from who knows where?"

Nabal had no fear of God and no regard for God's promises or His threats.

Abigail on the other hand, was a delightful person. Her name means, (HALOT)

"(my) father was delighted".

She is described as being of good intelligence and beautiful in appearance. Her actions in this chapter show that she was a remarkable woman, one who trusted in God and His promises and sought the good, not only of her household, but of those who were serving God. Dale Davis writes, (1 Samuel, p. 262-263)

"Throughout the story Abigail's vindicates the narrator's judgment of her (v. 3): she is decisive and resourceful in action (v. 18-19a), perceptive in circumstances (vv. 19b, 36b-37), courageous in danger (v. 20), engaging in demeanor (vv. 23-24), theological, rational, and convincing in argument (vv. 26-31a), and shrewd in suggestion (v. 31b)."

But she found herself married to this cad. I suspect that their marriage was arranged. I mean, if Abigail was so intelligent, why would she marry a man like Nabal? It could have been that she didn't have a choice in the matter, that her parents arranged her marriage. Some arranged marriages were essentially business transactions and it could have been that Abigail's parents arranged her marriage with Nabal's parents. Abigail was in a bad marriage. Life was difficult for her.

But what's noteworthy is that

trouble was the norm for Abigail.

The biblical history of Abigail only covers a brief period of time. Yet it as almost all a time of trouble. Even after Nabal died, when she got married to David, things were not easy for her. Verse 43 says,

"David had also married Ahinoam of Jezreel,
and they both were his wives."

David probably married Ahinoam before Abigail. But we're not sure. In any event, David broke God's commands by having more than one wife. In a certain sense he was betraying his wives and bringing trouble on them. In just about every case in the Old Testament where we read about someone having more than one wife, whether it's a wife and a concubine, or two wives—jealously and trouble follow. We see it with Abraham and Sarah after Sarah gave Hagar to Abraham. We see it with Jacob and Rachel and Leah. So even in her marriage to David, it was not easy for Abigail. Other troubles followed because of her marriage to David.

We see this in 1 Samuel 30:5. When Abigail married David he was still in danger from King Saul and other enemies. At one point David left Abigail at Ziklag. While he was off with the Philistines, the Amalekites attacked Ziklag and Abigail was captured and taken as a war prize. It was several days before David and his men were able to rescue all those that were captured.

So it's important that we understand that for at least certain periods of her life, trouble was the norm for Abigail. For awhile, she went from hardship to hardship.

That can be the way that it is for some Christians. You'll remember that in Matthew 16:24 Jesus told His followers,

"If anyone would come after me,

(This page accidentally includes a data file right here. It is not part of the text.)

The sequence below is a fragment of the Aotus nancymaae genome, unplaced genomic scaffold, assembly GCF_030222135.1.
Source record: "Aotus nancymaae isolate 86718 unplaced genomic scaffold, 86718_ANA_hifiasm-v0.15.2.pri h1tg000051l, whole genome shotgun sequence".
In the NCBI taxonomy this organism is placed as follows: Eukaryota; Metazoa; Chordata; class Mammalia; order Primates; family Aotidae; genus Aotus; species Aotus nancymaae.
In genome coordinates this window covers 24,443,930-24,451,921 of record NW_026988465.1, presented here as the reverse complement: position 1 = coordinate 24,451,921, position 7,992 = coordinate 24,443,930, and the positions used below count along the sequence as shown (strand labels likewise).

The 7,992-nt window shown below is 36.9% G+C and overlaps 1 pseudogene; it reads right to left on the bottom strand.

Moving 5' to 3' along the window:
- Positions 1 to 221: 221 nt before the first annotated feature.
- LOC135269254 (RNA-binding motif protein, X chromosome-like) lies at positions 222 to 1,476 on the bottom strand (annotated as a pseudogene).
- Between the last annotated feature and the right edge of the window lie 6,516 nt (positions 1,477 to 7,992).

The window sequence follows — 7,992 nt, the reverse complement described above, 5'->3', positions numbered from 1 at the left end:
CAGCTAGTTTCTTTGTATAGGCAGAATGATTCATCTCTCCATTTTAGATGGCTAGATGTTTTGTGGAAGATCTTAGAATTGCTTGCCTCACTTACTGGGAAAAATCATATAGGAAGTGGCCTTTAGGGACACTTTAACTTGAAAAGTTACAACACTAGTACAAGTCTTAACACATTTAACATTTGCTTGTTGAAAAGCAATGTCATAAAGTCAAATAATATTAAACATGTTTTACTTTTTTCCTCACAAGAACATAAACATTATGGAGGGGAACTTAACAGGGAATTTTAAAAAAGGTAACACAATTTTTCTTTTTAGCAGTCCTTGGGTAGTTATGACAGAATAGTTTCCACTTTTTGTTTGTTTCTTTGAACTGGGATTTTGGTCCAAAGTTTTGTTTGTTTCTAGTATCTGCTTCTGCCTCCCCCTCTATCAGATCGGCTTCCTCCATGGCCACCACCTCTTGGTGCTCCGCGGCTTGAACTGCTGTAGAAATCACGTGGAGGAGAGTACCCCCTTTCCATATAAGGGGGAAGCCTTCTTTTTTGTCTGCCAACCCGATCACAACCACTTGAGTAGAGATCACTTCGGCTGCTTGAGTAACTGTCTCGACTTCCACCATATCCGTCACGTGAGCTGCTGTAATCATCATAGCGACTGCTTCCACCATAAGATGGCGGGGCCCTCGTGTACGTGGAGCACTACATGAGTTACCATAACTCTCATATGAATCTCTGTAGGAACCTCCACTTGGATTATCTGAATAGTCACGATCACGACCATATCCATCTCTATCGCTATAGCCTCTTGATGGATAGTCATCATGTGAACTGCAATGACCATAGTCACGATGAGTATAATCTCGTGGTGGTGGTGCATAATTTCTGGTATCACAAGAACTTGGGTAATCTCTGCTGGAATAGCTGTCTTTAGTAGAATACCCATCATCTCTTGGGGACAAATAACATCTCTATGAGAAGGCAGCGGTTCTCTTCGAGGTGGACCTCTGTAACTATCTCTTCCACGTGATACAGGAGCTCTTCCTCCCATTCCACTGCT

he must deny himself
and take up his cross and follow me."

The way of Christ is the way of self-denial, and is often filled with suffering and hardship.

What do we learn from Abigail? How should you react when you find yourself in a difficult situation?

The first thing we see in Abigail is that

she knew that her condition was part of God's plan.

In verse 26 she said to David,

"Now since the Lord has kept you,
my master, from bloodshed and from
avenging yourself with your own hands…"

Abigail saw her actions in intercepting David as part of God's plan. David confirmed as much in verse 32. He said to Abigail,

"Praise be to the Lord,
the God of Israel,
who has sent you today to meet me."

Abigail's position as Nabal's wife and her actions were part of God's plan to save David from great sin. Abigail's position as Nabal's wife enabled her to bring gifts of food to David and intercede on his behalf. No one else would have been able to do that. If she hadn't done that, David would have had needless bloodshed on his hands. If he had done that he would have sinned greatly against God. Many innocent people would have died along with Nabal. Abigail being Nabal's wife was part of God's plan to keep David from sin, to keep it so that he would indeed become king over Israel.

In Acts 17:26 the apostle Paul told the people of Athens that God had,

"determined the times set for them
and the exact places where they should live."

That was true of Abigail as well. God placed her in that situation so she could save David.

Remember this principle well. You're not in the situation you are in by accident. God has a plan. Jesus is the Good Shepherd and He is leading you. Romans 8:28 tells us,

"in all things God works for the good
of those who love him,
who have been called
according to his purpose."

We see it in Joseph's life. We see it in the life of Daniel. As the apostle Peter wrote in 1 Peter 4:19,

"So then, those who suffer
according to God's will
should commit themselves
to their faithful Creator
and continue to do good."